Brad Pulford, the MD at HP Africa, said: “Congratulations to Felix Malombe and John Mugo on being named Top 10 finalists for the Africa Education Medal. In honouring their tireless work to improve education, I hope many others will be inspired to follow their outstanding examples as leaders in the field.

“HP has been committed to enabling better learning outcomes for 100 million people by 2025. Achieving this bold goal wouldn’t be possible without empowered education leaders and trailblazers who are at the forefront of the rapidly changing education environment. A quality education empowers not just individuals, but entire communities. It will skill the next generation to fulfil their full potential in a world being transformed by technology.”

The Top 10 finalists for the Africa Education Medal are:

  • Jakaya Kikwete, former President of Tanzania and Chair of the Board of Directors of the Global Partnership for Education

  • Prof Mamokgethi Phakeng, the VC of the University of Cape Town, South Africa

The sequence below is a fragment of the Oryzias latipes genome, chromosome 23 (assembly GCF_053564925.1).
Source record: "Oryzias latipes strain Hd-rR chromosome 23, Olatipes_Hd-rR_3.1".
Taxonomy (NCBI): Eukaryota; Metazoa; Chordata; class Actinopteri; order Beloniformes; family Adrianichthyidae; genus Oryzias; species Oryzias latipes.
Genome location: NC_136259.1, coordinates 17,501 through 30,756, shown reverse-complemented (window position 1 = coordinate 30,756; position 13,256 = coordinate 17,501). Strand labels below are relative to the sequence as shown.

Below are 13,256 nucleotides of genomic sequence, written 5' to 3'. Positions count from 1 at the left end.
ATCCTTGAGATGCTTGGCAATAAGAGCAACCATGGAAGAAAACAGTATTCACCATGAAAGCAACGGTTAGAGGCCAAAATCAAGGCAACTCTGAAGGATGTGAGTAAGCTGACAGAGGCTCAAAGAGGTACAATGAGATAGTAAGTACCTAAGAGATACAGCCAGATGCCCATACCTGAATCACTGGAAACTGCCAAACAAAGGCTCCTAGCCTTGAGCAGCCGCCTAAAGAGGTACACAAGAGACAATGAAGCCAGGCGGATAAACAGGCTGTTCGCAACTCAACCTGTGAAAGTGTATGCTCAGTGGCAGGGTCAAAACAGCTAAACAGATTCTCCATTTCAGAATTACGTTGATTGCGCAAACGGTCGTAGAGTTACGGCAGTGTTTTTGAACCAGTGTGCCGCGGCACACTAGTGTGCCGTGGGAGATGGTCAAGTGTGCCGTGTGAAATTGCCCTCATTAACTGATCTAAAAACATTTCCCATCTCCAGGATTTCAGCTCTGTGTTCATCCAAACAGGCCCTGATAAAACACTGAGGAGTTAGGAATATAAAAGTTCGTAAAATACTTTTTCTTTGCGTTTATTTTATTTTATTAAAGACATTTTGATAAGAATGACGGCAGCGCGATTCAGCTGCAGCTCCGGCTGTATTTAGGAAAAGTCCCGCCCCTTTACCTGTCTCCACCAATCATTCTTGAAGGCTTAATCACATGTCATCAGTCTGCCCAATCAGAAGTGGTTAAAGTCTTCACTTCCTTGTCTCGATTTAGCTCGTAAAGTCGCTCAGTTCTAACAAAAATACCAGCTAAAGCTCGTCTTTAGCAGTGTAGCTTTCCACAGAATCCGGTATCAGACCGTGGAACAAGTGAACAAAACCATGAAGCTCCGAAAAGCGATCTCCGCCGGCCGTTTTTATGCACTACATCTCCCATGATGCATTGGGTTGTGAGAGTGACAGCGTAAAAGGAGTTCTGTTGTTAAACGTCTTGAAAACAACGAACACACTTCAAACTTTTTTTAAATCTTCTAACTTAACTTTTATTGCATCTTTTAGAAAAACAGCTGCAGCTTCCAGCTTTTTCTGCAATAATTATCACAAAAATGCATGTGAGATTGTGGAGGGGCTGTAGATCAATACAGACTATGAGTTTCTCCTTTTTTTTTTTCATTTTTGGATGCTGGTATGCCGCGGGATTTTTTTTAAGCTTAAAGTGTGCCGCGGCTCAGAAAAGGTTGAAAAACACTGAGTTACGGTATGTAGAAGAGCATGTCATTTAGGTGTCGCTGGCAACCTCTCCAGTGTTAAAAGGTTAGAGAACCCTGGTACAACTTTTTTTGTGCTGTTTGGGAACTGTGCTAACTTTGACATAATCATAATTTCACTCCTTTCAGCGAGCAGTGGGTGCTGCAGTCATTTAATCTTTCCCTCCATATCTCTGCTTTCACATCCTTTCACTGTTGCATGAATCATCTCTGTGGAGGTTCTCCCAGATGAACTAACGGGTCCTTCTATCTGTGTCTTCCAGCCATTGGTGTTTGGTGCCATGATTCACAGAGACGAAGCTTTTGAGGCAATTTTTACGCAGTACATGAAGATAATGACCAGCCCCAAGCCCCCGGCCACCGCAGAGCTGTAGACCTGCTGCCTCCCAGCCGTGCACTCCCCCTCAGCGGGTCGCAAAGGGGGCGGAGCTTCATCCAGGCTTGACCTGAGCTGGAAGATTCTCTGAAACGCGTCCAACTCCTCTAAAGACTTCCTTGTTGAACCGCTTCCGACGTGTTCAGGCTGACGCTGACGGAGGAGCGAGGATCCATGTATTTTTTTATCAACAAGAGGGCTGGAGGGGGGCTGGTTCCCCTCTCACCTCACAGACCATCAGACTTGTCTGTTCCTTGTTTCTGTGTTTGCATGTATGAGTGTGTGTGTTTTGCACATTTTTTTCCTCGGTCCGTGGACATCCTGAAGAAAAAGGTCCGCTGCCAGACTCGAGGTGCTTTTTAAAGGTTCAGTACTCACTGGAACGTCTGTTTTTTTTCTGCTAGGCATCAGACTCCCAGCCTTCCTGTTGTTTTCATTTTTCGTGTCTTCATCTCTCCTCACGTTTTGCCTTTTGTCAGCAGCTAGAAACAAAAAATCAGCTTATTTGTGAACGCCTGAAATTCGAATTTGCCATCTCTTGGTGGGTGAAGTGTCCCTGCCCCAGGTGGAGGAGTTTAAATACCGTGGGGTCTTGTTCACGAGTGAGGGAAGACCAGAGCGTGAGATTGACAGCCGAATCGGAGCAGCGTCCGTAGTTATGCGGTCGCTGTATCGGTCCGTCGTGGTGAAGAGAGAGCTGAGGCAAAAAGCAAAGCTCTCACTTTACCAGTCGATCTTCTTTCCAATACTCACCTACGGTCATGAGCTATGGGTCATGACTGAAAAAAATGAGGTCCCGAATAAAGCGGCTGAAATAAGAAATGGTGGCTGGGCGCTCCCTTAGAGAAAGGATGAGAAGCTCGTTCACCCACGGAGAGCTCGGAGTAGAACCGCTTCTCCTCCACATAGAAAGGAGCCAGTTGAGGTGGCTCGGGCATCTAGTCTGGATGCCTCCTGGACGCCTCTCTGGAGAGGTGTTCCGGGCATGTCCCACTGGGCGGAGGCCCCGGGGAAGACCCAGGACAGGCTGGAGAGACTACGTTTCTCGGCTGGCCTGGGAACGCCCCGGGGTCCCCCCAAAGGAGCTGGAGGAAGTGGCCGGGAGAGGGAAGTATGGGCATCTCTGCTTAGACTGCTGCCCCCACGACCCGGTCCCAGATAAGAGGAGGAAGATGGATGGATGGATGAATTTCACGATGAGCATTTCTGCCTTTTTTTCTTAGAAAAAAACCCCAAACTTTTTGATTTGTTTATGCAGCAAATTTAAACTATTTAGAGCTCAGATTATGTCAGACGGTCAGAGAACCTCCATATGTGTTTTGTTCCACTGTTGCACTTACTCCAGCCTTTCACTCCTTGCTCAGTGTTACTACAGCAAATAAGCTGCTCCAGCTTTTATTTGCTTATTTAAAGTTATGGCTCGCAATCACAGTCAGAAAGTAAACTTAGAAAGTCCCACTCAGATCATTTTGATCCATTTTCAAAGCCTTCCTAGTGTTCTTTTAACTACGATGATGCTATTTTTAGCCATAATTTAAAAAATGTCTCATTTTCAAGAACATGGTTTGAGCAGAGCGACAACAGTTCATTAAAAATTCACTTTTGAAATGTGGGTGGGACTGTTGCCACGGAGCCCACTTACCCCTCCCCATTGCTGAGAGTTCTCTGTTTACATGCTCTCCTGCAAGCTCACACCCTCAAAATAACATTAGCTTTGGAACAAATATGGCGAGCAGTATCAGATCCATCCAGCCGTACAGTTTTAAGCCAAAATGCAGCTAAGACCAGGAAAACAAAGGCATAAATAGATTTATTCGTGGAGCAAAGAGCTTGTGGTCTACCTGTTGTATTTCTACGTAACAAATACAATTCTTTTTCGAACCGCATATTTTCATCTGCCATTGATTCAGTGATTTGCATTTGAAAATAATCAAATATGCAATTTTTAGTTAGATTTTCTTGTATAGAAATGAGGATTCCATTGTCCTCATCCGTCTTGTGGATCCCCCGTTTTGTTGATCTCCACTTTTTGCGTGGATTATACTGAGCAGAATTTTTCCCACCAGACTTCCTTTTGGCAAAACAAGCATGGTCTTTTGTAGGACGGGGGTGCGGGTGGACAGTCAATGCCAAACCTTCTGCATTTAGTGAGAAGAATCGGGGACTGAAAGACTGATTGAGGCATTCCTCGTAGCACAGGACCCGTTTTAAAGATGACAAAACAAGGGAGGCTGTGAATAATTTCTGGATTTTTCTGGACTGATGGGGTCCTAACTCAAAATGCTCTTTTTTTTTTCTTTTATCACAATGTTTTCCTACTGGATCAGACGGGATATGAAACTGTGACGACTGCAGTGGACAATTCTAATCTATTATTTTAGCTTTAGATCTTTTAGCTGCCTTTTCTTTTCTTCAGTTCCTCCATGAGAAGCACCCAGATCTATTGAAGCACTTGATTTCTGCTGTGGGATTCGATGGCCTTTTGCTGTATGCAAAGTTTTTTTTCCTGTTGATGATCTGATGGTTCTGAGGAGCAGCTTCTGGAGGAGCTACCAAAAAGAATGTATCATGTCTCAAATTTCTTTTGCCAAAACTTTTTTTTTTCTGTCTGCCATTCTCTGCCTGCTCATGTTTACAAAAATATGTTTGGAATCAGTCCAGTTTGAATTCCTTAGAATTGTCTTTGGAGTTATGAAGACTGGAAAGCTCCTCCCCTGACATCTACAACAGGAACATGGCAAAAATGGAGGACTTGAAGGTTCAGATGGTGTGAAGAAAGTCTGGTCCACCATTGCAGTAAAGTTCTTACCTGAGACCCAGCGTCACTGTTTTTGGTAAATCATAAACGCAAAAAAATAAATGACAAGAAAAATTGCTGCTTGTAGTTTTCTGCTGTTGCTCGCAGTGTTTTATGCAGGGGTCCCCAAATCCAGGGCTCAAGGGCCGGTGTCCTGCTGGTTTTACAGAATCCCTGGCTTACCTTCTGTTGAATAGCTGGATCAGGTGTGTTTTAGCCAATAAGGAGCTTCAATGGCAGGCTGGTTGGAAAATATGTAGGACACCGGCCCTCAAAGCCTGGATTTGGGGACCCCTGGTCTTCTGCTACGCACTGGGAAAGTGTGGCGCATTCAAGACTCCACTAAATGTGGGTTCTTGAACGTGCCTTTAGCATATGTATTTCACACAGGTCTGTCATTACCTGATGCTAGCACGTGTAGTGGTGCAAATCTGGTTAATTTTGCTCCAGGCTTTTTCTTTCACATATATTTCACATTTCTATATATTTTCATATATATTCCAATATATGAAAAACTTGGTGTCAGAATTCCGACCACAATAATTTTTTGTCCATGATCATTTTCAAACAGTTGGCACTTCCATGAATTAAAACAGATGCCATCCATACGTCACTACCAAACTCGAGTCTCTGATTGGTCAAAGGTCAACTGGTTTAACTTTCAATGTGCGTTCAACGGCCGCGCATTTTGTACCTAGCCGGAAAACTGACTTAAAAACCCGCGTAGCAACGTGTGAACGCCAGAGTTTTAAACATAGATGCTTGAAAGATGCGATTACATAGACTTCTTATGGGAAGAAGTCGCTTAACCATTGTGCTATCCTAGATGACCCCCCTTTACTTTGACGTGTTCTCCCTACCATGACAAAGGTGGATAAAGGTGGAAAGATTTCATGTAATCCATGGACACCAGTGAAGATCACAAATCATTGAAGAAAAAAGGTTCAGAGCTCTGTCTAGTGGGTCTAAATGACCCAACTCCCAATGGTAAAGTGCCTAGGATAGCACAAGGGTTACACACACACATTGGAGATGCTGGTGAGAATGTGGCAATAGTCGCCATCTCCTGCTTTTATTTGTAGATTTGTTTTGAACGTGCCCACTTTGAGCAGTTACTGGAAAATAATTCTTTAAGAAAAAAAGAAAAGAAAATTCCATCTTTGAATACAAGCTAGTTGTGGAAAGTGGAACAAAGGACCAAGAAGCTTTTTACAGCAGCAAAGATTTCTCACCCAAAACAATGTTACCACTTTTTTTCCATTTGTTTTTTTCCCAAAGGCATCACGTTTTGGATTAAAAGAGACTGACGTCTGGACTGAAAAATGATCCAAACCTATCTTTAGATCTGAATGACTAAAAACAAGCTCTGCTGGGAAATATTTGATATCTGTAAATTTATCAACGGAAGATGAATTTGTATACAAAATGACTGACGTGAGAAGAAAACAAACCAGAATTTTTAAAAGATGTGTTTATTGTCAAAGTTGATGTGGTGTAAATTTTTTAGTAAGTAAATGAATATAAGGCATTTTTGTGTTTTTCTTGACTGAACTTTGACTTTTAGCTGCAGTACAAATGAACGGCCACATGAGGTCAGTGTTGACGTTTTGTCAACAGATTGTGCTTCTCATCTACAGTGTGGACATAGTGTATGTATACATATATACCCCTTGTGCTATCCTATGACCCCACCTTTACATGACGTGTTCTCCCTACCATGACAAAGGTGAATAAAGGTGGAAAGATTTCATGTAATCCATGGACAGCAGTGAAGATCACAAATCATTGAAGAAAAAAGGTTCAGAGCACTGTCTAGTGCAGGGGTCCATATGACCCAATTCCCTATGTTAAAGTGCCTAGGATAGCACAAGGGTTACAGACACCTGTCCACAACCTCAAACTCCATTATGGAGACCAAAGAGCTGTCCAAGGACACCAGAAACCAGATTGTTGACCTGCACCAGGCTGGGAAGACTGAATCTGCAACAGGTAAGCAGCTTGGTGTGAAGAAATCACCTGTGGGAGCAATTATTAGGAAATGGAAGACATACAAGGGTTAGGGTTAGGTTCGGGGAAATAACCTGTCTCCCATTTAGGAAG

• Basuti Bolo, the Founder and CEO of GoToSpace, in Botswana

  • Cyrille Nkontchou, the Founder and Chairman of Enko Education, in Ivory Coast

  • Felix Malombe, the Executive Director of STEAM Labs Africa, in Kenya

  • John Mugo, the Executive Director of Zizi Afrique Foundation, in Kenya

  • Folawe Omikunle, the CEO of Teach For Nigeria

  • Jide Martin, the Founder and CEO of Comic Republic, in Nigeria

  • Musu Bakoto Sawo, the National Coordinator of Think Young Women, in Gambia

  • Noella Coursaris Musunka, the Founder and CEO of the Georges Malaika Foundation, in the DRC.

Nominations for the Africa Education Medal opened in April 2022 for individuals working to improve pre-kindergarten, K-12, vocational and university education who are either educators, school administrators, civil society leaders, public servants, government officials, political leaders, technologists, or innovators.

The winner of the Africa Education Medal will be announced in September. Finalists will be assessed by a Jury comprising prominent individuals based on rigorous criteria.

 T4 Education, as part of its belief that every child everywhere deserves a good education, is building the world’s largest community of teachers and schools to achieve this. The firm’s digital media platform provides opportunities for educators to network, collaborate, share good practices, and support each other’s efforts to improve learning.

T4 Education’s global community of over 200,000 teachers and the digital media platform provides an engine for organisations to run education prizes that cut through in both the international media and the public consciousness.